Talk a little bit about how your sales team is interacting with your customers to help them with modernization. Like we mentioned a year ago, it’s culture shock. Now we’re a year later, it’s crazy that we’re doing this in May, it seems like just yesterday the pandemic kicked in. But talk a little bit about how your people are talking to the customer. Then I’m also curious on how you’re training your team now as well to have those types of conversations.
Jennifer Chronis: Our teams have learned and our customers have learned to interact in very different ways. Almost overnight about a year ago, we all had to transition from these face-to-face environments to working in these remote environments. I think that our teams learned pretty quickly that our customers needed help.
Two of the things that were really exciting that happened during the pandemic, first of all, our state and local teams got really engaged very quickly in helping our customers bridge the divide in distance learning and digital learning. We did a lot in 2020 and continue to help our customers in state and local education, and even higher education, help figure out how to teach in a remote learning fashion.
Then I would say secondly, in the federal government we had several customers like the social security administration, for instance, and the IRS, who deal with the public on a daily basis, who really had to very quickly change their engagement model as well.
We’re really proud of the way we’ve been able to support all of our customers, but particularly those organizations in interacting with customers in a different way. How are we training the teams? I think we’ve done a lot, I’d say a couple of things.
One, enable our teams in a remote learning fashion. Two, to help focus on the top priorities that all of our sales leaders and individual contributors really need to learn and understand. Then the third thing we are doing now is helping our teams with a skills assessment.
We realized it’s really important in this new world and in this new way of working remotely and engaging with our customers that we have to keep our skills up. We are just in the process now of launching a skills assessment to help our teams understand where they have gaps in their ability to help and engage with customers differently, and how we can help fill those gaps with a personalized learning plan. I’m really excited about the fact that we’ve launched that in our Verizon public sector sales organization.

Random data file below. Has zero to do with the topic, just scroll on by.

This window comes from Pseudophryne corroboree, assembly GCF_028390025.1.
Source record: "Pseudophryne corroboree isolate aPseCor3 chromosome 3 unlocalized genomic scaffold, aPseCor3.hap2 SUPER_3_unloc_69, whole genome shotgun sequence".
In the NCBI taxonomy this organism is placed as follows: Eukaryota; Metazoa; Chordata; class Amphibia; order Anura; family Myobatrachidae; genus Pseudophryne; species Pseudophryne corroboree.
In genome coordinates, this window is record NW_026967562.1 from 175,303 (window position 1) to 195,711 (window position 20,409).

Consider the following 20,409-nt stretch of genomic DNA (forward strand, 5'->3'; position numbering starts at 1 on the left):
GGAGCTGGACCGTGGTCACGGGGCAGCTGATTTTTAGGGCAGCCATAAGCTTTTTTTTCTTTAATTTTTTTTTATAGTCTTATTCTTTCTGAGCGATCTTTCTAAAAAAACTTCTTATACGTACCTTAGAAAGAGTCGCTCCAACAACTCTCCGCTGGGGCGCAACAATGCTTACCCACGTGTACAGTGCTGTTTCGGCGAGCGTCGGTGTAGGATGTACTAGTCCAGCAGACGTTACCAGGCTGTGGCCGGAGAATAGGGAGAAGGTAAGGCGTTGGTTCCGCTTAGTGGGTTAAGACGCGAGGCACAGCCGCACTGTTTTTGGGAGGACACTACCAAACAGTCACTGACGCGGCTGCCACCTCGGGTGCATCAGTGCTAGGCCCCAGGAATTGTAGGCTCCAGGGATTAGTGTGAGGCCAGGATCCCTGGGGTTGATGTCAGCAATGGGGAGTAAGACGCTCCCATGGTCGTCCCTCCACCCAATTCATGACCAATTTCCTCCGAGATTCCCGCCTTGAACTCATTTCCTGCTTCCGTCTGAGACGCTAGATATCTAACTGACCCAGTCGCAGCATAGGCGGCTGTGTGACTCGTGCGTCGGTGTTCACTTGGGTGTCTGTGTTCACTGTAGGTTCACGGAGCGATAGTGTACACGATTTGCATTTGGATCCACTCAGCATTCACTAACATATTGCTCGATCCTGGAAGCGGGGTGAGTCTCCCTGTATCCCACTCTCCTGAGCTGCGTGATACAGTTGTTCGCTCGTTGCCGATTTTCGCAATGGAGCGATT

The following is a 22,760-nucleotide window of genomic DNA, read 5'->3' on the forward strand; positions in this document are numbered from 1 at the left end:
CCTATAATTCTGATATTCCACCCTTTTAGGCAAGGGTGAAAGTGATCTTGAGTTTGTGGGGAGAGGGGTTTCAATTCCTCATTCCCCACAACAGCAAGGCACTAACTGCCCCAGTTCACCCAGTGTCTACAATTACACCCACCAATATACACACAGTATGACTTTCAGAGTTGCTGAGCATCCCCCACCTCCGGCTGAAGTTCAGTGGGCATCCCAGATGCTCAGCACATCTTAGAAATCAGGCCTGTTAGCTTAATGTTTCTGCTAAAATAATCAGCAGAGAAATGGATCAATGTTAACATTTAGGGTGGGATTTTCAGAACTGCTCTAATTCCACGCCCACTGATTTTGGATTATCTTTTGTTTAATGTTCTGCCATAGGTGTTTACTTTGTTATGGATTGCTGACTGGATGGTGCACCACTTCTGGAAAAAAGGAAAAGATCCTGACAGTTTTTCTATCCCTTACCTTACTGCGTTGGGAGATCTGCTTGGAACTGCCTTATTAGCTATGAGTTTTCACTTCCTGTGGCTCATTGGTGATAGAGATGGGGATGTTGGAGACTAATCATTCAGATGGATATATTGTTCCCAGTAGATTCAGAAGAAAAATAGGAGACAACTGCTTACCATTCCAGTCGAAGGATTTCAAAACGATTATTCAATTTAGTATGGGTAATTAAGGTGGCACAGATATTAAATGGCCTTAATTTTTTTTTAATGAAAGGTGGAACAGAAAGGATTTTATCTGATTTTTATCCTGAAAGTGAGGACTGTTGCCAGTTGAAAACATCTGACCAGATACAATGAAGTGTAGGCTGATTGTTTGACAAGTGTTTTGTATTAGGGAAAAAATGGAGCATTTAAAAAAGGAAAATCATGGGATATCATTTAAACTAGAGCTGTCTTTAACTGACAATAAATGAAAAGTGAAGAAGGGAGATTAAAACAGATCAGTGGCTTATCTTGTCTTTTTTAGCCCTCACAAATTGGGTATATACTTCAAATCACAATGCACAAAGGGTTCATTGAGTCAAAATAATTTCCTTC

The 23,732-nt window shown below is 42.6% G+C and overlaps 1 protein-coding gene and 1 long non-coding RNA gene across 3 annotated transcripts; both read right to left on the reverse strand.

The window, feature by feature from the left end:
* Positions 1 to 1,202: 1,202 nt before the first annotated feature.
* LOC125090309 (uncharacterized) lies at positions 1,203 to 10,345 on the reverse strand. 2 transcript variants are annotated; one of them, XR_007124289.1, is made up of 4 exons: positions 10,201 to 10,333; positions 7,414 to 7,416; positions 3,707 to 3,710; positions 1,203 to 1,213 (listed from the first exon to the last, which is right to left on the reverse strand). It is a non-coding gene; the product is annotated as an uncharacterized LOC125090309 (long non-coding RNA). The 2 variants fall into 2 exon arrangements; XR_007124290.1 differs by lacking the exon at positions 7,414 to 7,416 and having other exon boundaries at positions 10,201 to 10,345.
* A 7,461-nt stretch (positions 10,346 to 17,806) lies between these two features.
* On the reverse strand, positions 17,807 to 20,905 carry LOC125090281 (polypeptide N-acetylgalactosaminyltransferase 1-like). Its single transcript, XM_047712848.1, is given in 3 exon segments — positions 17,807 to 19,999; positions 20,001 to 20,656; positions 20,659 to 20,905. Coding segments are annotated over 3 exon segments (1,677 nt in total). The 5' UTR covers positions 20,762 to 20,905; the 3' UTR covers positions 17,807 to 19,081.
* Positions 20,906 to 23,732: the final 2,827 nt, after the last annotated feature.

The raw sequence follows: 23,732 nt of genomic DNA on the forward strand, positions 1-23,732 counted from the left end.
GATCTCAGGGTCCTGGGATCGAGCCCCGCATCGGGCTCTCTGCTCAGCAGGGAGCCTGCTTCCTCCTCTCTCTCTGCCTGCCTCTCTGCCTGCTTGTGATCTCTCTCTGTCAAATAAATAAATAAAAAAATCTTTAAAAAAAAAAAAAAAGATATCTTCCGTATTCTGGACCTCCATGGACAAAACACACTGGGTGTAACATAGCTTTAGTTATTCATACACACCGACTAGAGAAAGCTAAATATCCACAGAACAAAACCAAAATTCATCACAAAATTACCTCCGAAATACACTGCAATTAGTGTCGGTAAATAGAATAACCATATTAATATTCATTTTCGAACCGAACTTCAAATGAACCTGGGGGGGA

Fred Diamond: We published today on LinkedIn, my LinkedIn post, this Friday we’re having Jonathan Farrington who’s the publisher of Top Sales World. His topic is going to be what sales technologies and strategies that we’ve learned from COVID will continue moving forward.
I’m just curious, you don’t need to tell us any confidential data, but what were some of the key findings that you all have found that reps need to be successful moving forward?
Jennifer Chronis: I would say a couple of things. One is really staying deeply connected to their customers. That’s always, in my opinion, first and foremost the most important thing that sales reps can do, stay as closely connected with customers as possible. Understand their innovation priorities and bring them proactive solutions to help address those innovation priorities.
I think during the pandemic we saw probably a couple of different things. One is because we were all in this equalized situation, working remotely and not being able to meet face-to-face in some cases was a pretty big equalizer for all of our teams and our customers.
So in some cases, it was really easy to get a discussion with a customer, much easier than before because you didn’t have to work through the physical meeting and the transitioning between place to place. Getting on the phone with a customer and helping in a very rapid manner was much easier than it was pre-pandemic.
But I think the other thing we learned is it was a little bit harder and it continues to be a little bit harder to deepen the relationships that we have with our customers when you’re only dealing with them on video. You can’t sit down and have a cup of coffee, really go a little bit deeper and break down the barriers that sometimes, being on camera almost 24/7 inserts into how we work together.
I think there are benefits from what we learned during COVID that we will continue to take forward and I think there are some challenges that we’re really eager to get beyond and start meeting with customers face-to-face again.
Fred Diamond: I have a follow-up question to what you just said. Again, you’re the Senior VP for Public Sector at Verizon and for government customers – again, you were in the government for 20 somewhat years with the army. Thank you again for your service, by the way, my apologies for not saying that sooner.
You talked about building the relationships, and one of the words that has come up frequently over the daily webinars that we’re doing is empathy. We have people here who sell to the federal space, some that have no idea what it means to sell to the public sector space.
Talk a little bit about the relationship building with government customers. Again, for people who are listening but don’t know, there’s rules that you need to follow, federal acquisition regulations. There’s laws, you can break laws if you do the wrong thing and go to jail, ladies and gentlemen.